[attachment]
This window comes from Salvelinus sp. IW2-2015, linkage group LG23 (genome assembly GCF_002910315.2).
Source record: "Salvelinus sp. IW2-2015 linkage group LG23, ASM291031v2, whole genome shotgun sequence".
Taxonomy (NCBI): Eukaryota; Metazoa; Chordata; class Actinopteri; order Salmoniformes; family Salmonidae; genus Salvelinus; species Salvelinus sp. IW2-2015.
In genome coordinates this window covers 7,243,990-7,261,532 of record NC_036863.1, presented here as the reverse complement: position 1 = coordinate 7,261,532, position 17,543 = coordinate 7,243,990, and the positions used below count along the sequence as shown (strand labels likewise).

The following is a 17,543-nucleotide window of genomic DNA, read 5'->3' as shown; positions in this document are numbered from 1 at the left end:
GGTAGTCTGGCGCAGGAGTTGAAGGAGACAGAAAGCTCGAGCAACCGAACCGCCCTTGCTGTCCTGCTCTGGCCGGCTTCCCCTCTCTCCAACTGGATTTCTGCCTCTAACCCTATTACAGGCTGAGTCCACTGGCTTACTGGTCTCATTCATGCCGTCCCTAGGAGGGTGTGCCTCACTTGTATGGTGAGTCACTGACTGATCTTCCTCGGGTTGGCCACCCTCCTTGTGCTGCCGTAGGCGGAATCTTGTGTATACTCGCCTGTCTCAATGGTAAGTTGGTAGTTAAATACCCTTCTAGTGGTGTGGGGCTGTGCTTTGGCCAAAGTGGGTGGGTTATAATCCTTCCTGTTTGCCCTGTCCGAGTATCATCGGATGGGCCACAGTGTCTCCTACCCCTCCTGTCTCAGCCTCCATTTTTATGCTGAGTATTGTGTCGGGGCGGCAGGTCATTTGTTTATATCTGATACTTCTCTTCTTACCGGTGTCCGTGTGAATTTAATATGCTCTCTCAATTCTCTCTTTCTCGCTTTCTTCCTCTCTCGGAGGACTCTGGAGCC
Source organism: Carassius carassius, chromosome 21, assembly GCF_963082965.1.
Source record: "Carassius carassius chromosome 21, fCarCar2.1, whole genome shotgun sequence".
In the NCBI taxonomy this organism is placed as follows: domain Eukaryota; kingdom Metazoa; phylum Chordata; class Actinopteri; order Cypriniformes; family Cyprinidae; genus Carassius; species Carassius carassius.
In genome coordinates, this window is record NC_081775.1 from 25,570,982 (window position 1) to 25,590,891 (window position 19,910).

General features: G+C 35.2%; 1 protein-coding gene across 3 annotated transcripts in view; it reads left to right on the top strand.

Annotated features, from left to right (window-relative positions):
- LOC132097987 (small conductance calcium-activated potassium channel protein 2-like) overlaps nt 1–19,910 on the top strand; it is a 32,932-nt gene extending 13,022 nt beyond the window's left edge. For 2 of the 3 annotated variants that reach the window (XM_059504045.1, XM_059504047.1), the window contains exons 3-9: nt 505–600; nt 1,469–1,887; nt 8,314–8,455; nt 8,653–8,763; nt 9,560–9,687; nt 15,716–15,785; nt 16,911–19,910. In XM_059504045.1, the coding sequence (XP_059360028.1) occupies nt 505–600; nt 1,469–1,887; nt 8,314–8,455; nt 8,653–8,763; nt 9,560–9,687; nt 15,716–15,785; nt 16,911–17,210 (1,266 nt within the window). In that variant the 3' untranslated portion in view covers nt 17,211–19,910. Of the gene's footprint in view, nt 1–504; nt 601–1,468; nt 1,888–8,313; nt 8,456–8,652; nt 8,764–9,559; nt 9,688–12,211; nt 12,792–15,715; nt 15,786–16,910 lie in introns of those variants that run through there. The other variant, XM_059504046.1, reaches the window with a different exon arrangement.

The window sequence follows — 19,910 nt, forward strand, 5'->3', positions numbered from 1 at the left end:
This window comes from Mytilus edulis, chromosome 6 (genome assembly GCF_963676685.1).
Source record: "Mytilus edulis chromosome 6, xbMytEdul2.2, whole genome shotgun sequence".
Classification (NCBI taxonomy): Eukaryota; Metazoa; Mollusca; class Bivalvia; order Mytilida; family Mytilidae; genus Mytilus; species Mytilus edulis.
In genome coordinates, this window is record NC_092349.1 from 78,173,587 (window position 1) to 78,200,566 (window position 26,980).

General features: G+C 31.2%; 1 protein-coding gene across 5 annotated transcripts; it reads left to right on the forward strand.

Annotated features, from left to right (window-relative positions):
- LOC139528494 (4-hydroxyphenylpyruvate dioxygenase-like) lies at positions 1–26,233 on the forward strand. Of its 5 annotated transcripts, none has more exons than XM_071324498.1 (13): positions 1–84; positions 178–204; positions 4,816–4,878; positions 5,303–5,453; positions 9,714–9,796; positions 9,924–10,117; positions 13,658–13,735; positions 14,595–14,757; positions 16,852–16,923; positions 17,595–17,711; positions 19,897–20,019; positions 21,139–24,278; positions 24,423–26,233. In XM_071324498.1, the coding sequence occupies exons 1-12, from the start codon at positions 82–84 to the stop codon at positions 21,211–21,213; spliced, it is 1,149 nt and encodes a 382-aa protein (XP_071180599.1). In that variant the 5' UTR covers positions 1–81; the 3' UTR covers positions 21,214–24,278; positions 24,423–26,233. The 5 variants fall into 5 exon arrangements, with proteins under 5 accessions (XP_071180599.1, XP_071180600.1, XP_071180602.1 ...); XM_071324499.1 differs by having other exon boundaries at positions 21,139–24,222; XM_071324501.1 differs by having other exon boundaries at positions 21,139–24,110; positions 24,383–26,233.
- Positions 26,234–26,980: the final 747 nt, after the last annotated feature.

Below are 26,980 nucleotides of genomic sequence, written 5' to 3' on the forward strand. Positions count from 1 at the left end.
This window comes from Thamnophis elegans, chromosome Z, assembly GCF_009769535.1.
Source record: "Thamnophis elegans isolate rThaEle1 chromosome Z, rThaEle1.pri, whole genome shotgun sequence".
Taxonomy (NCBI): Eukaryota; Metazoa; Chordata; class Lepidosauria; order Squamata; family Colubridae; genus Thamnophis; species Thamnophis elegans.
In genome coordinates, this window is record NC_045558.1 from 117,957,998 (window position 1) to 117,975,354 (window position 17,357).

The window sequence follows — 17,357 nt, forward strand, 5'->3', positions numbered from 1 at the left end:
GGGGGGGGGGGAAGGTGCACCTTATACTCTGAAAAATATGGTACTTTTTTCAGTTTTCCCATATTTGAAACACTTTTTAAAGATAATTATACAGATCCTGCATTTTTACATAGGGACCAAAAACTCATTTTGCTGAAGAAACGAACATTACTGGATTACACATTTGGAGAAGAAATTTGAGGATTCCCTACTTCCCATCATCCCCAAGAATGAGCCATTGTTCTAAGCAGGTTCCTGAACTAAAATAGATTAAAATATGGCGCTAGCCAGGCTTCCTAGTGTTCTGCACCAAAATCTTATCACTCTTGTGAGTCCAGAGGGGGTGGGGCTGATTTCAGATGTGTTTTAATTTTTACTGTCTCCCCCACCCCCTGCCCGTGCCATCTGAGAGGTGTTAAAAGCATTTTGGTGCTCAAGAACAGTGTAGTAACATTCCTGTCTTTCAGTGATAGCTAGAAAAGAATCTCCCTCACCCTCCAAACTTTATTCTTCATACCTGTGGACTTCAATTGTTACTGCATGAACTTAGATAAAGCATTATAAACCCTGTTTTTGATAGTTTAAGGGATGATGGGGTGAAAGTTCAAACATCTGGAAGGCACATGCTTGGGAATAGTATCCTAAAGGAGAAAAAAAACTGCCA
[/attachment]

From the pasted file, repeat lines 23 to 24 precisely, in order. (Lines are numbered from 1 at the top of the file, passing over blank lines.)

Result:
Below are 26,980 nucleotides of genomic sequence, written 5' to 3' on the forward strand. Positions count from 1 at the left end.
This window comes from Thamnophis elegans, chromosome Z, assembly GCF_009769535.1.